Thursday, July 3, 2008

Counter-Intuitive

A. Peevie has more anxiety than Woody Allen. From the time he was very young, he has experienced the usual childhood fears (and some not-so-usual) only in disproportionate levels. Separation, storms, dark places, animals, death, germs--these things would cause him to erupt in a screaming, inconsolable fit of terror.

One time, at the Wisconsin State Fair, we were walking happily along the Midway when A. Peevie sighted a teeny tiny storm cloud on the horizon. The sky was otherwise as clear as the skin on a Clearasil spokesteen. AP started whining for us to leave.

As the teeny tiny cloud got a little bit bigger, and a little bit closer, the whining turned to crying. "We have to leave NOW!" A. Peevie sobbed. "It's going to rain! There's going to be lightning and thunder! WE! MUST! LEAVE! NOW!"

We kept trying to reassure him. We'll go inside if it rains, we told him. We'll keep you safe. We won't let you be outside if there's any lightning. It was no use. Gradually the cloud got bigger, and the sky started to get a bit darker as the storm moved into the county. The crying turned to panicked screaming: "A storm is coming! We're going to be struck by lightning! We're all going to DIIIIIIIEEEEEEE!"

This was all before one drop of rain fell. A. Peevie kept sobbing and screaming until we finally headed into the chicken barn. It did eventually rain, and there was brief thunder and lightning. Afterward, we tried to talk rationally to A. Peevie about his fears, but he came back with a rational retort: "Lightning can KILL you," he said. And that was that.

So anyway, my point is, the boy has fear and anxiety issues. But guess what his favorite movie is.

Hint #1: It's not Sound of Music.

Hint #2: It's not animated.

Hint #3: It was made by one of my favorite movie makers, who has a new movie that just came out in June that I totally want to see, even though it only rates a 19 percent on the TomatoMeter.

That's right. A. Peevie's favorite movie, that he watches over and over again, is Signs, by M. Night Shyamalan. He loves to pause it on the brief frames where you can see a leg, a hand, or the whole body of an alien. He replays the alien scenes, and some of the other scenes too, like the one where the awesome Joaquin Phoenix leaps back six feet after seeing a video clip of an alien on TV.

He has also watched all the extras on the DVD, which makes me think that someday maybe he'll be a filmmaker. "I'll make scary movies," he told me.

Go figure.

How is this the favorite movie of a kid who can't stay in his own bed at night because of nightmares and awakemares? Sometimes he comes into my room and tells me that his imagination is scaring him, and he can't help it. "My imagination is thinking of scary things," he says.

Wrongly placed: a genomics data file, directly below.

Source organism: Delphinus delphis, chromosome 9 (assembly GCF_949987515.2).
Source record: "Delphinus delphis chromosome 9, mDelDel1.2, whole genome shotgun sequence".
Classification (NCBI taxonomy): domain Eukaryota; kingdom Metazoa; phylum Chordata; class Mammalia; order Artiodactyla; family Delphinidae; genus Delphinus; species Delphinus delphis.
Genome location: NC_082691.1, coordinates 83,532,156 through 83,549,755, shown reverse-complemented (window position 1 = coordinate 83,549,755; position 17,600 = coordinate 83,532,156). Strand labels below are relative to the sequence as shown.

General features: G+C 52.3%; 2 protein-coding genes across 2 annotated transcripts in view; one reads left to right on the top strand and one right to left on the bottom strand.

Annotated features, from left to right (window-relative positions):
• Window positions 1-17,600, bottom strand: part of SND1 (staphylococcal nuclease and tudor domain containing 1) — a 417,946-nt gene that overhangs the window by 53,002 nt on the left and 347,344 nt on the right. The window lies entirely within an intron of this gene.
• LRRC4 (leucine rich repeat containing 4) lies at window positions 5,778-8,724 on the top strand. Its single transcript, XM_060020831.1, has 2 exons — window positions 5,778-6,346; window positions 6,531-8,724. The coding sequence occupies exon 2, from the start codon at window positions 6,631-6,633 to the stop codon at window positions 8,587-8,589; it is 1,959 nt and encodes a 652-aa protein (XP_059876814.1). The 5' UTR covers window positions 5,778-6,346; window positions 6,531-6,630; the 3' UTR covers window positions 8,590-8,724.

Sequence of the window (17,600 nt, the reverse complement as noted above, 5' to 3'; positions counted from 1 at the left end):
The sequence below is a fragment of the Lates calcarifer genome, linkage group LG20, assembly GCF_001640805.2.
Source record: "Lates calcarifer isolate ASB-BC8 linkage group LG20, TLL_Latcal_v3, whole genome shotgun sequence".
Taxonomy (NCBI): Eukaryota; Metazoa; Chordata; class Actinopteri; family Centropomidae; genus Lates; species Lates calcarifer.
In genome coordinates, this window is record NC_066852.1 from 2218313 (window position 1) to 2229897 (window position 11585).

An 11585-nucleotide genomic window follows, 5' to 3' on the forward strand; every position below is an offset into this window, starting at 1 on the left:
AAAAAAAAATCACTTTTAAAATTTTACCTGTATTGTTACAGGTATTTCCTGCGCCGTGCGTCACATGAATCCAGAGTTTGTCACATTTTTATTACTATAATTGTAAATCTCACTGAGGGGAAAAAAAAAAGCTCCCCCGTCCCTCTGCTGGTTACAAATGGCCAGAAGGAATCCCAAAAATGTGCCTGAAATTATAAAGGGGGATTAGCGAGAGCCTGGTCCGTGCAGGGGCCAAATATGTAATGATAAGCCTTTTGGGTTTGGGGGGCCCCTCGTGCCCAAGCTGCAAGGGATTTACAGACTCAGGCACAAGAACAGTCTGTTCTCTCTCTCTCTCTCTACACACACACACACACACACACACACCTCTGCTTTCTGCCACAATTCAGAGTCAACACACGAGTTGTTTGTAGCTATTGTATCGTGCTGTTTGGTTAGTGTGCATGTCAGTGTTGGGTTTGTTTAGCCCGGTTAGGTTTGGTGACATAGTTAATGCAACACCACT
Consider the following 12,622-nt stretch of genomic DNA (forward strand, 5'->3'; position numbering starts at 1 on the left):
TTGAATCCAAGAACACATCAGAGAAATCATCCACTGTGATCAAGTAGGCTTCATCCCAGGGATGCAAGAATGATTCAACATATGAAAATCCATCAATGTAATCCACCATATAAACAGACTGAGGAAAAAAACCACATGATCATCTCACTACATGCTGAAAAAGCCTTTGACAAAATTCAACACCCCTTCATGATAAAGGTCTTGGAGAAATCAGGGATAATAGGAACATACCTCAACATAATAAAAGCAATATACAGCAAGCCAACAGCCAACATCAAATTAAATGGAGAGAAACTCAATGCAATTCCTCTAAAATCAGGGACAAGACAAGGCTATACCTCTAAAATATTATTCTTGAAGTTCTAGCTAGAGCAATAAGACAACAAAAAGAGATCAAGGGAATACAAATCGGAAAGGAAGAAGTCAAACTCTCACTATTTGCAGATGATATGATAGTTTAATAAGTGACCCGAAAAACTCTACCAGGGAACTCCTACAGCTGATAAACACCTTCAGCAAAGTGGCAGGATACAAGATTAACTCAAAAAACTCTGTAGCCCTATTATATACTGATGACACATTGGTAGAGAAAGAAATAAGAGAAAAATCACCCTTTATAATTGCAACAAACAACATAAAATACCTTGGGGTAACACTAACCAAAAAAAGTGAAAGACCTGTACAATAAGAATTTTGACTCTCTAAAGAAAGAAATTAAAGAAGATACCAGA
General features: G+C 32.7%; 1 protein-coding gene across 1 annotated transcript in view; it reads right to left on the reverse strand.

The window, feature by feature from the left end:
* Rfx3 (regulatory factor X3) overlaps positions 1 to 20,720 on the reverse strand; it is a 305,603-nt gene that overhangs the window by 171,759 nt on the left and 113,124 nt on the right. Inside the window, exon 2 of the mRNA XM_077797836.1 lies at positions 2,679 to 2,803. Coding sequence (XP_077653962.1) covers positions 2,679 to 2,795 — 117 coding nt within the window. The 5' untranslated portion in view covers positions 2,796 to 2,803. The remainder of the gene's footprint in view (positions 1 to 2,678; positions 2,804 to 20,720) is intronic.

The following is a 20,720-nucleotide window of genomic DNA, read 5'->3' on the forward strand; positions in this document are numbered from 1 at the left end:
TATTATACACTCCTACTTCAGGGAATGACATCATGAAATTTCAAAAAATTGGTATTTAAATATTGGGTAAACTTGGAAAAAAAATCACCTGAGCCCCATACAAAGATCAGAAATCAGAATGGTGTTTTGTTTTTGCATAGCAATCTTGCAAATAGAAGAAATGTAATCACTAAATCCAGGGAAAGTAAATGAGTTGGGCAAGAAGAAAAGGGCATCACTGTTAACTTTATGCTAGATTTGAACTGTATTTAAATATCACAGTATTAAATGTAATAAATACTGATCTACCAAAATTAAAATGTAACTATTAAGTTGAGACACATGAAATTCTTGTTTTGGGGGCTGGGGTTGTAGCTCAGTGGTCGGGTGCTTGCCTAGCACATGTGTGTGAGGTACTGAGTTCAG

I know what you're thinking: then stop letting him watch scary things on TV, you dummy! But we do restrict his access to scary things. This movie came on cable one night when we were on vacation (because, as you know, we STILL don't have cable at home, do we, MR. PEEVIE?), and he accidentally started watching it. The other kids, including his older brother, ran screaming from the room as soon as the scary music started, but A. Peevie talked us into letting him watch it. He was intrigued by the aliens.

And by way of brief review, I love this movie as well. I can watch it over and over again, just like A. Peevie does, because the characters capture me, and the signs, when I recognize them, make me catch my breath every time.

I love Roger Ebert's review of this movie (of course); especially this paragraph that explains exactly why I will go see Shyamalan's new movie, even though it's getting the worst TomatoMeter rating of all his movies:

In a time when Hollywood mistakes volume for action, Shyamalan makes quiet films. In a time when incessant action is a style, he persuades us to play close attention to the smallest nuances. In "The Sixth Sense" (1999) he made a ghost story that until the very end seemed only to be a personal drama--although there was something there, some buried hint, that made us feel all was not as it seemed. In "Unbreakable" (2000) he created a psychological duel between two men, and it was convincing even though we later discovered its surprising underlying nature, and all was redefined.
It's kind of cool to me that my quietly brilliant 10-year-old appreciates the nuanced story-telling of Signs. It's counter-intuitive, but cool.

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